An open letter to new Hawaii’s new school superintendent, Christina Kishimoto:
Dear Mrs. Kishimoto,
Aloha, my name is Ethan ʻOnipaʻa Porter. You do not know me yet, but I am going to be one of your employees very soon.
You are facing a very difficult task ahead, and I wanted to give you some well wishes and advice as you continue the transition into becoming our new superintendent.
Christina Kishimoto isn’t from Hawaii, so her listening skills will be critical as she takes over the superintendent’s job.
Cory Lum/Civil Beat
Under the Detailed Job Description placed by the Board of Education earlier this year, candidates were desired to have a “Deep understanding of Hawaii’s culture and values and demonstrated ability to incorporate them into leadership decisions, actions, and style.”
Despite this quality being considered an immensely important candidate quality in community surveys, both your final contender for this job and yourself are not from here. This seems like something the board was a little flexible on during the hiring process, so we will have to make due.
You will have to get out of the office, out of urban Honolulu and off of Oahu to get a grasp on what each school is doing.
In my experience, there are three things you need to do if you truly wish to begin to gain the aforementioned “deep understanding”: listen to people, listen again and then listen some more.
There is an American cultural emphasis on speaking out and making your voice heard, both in times of success and need. Local Hawaiians (not the same as ethnic Native Hawaiians, or Kānaka Maoli) place emphasis on “showing” rather than “telling.” As the ʻOlelo Noʻeau goes: “Ho a’e ka ‘ike he’e nalu i ka hokua o ka ‘ale.” Show your skills at surfing on the back of the wave.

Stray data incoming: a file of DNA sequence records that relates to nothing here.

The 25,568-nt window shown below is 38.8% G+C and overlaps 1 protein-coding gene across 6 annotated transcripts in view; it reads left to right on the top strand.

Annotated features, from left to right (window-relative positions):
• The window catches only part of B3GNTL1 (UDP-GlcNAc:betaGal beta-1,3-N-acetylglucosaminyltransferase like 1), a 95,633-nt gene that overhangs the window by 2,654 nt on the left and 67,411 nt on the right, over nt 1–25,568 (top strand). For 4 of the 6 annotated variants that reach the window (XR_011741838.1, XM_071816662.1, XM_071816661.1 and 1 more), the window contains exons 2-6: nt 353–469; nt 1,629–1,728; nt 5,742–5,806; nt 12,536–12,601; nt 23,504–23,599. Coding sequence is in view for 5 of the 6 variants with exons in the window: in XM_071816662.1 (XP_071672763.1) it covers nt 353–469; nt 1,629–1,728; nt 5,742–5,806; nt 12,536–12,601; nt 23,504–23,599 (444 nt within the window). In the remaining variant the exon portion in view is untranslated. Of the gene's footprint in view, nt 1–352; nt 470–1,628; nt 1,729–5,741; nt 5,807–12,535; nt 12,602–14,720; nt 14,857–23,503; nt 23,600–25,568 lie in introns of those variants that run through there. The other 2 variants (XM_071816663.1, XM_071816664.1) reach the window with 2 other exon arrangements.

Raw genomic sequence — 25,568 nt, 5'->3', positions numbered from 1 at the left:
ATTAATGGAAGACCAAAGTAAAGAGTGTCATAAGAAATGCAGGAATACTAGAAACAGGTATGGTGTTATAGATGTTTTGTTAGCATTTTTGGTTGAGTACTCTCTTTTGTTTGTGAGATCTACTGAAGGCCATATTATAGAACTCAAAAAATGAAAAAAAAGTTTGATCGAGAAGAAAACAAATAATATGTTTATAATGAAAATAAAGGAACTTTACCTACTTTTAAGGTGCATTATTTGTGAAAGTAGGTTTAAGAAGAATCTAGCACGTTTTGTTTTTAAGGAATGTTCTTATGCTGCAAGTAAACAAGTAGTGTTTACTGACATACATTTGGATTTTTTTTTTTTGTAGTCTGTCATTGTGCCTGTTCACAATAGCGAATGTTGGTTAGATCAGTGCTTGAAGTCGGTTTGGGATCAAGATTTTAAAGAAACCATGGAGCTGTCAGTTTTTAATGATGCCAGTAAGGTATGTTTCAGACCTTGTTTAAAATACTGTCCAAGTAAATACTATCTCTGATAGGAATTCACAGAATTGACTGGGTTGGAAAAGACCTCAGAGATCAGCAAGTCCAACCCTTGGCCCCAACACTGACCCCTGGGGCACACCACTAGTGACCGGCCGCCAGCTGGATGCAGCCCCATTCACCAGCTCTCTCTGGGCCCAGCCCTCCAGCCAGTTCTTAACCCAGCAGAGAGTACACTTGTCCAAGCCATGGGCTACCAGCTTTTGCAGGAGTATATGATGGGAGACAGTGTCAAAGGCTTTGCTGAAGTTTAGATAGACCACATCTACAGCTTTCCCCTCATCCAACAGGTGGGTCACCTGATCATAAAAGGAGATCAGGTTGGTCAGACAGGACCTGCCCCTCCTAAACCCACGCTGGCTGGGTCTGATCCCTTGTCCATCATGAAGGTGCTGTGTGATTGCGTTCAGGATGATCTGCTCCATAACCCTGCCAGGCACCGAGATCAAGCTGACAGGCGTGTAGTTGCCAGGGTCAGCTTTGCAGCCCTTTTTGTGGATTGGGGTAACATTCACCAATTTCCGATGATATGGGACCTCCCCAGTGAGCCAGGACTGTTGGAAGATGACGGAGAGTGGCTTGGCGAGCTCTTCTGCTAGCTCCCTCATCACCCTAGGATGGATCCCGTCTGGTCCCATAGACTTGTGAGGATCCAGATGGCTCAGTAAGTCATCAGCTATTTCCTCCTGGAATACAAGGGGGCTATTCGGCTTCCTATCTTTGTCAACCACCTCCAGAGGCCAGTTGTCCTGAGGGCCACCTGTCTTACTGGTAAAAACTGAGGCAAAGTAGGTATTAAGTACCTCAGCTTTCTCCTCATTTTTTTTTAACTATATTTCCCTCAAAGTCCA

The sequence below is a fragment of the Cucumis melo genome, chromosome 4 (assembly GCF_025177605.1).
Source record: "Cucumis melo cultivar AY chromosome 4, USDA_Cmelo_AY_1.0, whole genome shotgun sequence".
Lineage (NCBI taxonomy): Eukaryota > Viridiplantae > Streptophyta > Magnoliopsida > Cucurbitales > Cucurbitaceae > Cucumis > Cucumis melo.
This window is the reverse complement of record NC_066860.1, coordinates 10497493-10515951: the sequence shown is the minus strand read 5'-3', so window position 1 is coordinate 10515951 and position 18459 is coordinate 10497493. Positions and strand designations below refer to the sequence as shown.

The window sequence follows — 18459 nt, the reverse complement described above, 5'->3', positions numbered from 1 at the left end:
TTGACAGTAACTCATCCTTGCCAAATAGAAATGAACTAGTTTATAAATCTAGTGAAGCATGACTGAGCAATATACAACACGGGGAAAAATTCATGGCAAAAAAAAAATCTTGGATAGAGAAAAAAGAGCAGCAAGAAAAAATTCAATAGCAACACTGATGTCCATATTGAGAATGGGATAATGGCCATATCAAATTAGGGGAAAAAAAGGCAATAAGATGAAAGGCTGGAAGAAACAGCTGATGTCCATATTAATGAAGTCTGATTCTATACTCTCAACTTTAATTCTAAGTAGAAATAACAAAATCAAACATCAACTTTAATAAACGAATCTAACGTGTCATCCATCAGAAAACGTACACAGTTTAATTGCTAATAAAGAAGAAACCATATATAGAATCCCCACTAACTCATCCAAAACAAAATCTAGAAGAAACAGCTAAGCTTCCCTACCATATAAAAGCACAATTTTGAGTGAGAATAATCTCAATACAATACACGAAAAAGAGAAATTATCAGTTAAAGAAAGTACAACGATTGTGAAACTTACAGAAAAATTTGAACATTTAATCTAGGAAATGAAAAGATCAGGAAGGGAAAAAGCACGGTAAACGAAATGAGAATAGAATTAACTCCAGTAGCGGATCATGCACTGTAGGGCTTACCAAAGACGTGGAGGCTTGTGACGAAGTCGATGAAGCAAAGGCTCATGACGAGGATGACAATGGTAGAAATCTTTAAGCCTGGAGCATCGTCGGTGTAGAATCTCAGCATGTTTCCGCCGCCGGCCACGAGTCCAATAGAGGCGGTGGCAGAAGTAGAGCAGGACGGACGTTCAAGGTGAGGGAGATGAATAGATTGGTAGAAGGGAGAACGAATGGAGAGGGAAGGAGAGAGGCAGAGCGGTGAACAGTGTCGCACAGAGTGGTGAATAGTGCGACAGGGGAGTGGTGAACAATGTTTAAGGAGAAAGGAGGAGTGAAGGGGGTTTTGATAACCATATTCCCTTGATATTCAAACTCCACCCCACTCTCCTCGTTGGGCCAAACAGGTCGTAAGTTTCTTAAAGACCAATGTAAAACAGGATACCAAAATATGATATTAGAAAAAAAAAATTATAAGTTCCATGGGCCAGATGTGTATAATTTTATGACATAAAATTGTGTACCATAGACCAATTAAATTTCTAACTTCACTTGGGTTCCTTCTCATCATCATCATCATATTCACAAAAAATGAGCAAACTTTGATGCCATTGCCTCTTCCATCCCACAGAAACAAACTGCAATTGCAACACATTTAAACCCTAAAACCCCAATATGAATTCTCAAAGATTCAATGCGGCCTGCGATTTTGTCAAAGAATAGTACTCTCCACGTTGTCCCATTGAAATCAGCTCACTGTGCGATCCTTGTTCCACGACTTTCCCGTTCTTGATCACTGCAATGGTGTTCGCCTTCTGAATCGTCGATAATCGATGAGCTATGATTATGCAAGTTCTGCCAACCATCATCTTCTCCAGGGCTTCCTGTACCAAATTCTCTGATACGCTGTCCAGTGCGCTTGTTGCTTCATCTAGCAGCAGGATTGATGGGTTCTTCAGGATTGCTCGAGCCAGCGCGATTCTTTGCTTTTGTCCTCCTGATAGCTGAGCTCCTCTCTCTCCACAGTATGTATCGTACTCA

You will have to get out of the office, out of urban Honolulu and off of Oahu to get a grasp on what each school is doing. Spend time in each district and hear what the people there want from their schools, and then weigh that heavily against what someone else thinks is best for them.
Another quality that the board was looking for when it hired you was someone who has an “ability to effectively communicate to diverse audiences to achieve desired results and practices strong two-way communication skills.” So go communicate.
In your public statements during the selection process, and later during your remarks upon accepting this position, you shared two thoughts that made me optimistic of your hiring. The first was that students should be the highest priority of the Department of Education and that they need to be involved in the design of their learning. The second was that you agreed with the Strategic Plan that teachers should have the flexibility to innovate for their students.
The pieces are in place with changes in accountability measurements on the federal level. State level steps are being taken to allow schools and teachers to decide what their focus should be and how they should be held accountable for it.
This could be the place where you distinguish yourself as a leader in education. If fostered properly, allowing schools to design and implement new programs with their students could make Hawaii the educational role model it should be.
An easy first step is use the upcoming retooling of the Educator Effectiveness System. The current EES is time consuming for teachers and administrators, and not producing the outcomes it was designed for. Collaborate with stakeholders to streamline this process into a relationship-building tool between administrators and teachers, focusing on the professional growth of both.
Unleash the principals and the teachers. Give us the leeway to make professionally informed decisions that work best for our students and our communities.
I am sure that when you began researching this job, you came across the reputation that our schools are terrible. Although I believe this idea is unfounded, we do have room for growth.
As is the case for most large organizations, especially public institutions, it feels like our flaws are given more press than our successes. Your presence is now linked with this image.
You should already understand how this can get out of hand.
Your actions now represent every student, teacher, administrator and staff member of the Department of Education. We are all watching.
Again, I want to wish you luck and look forward to working with you.
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Ethan ʻOnipaʻa Porter is a Social Studies instructor at Campbell High School. He earned a bachelor's degree in Hawaiian Studies and Political Science and
a Certificate in Secondary Education, Social Studies, both from the University of Hawaii Manoa.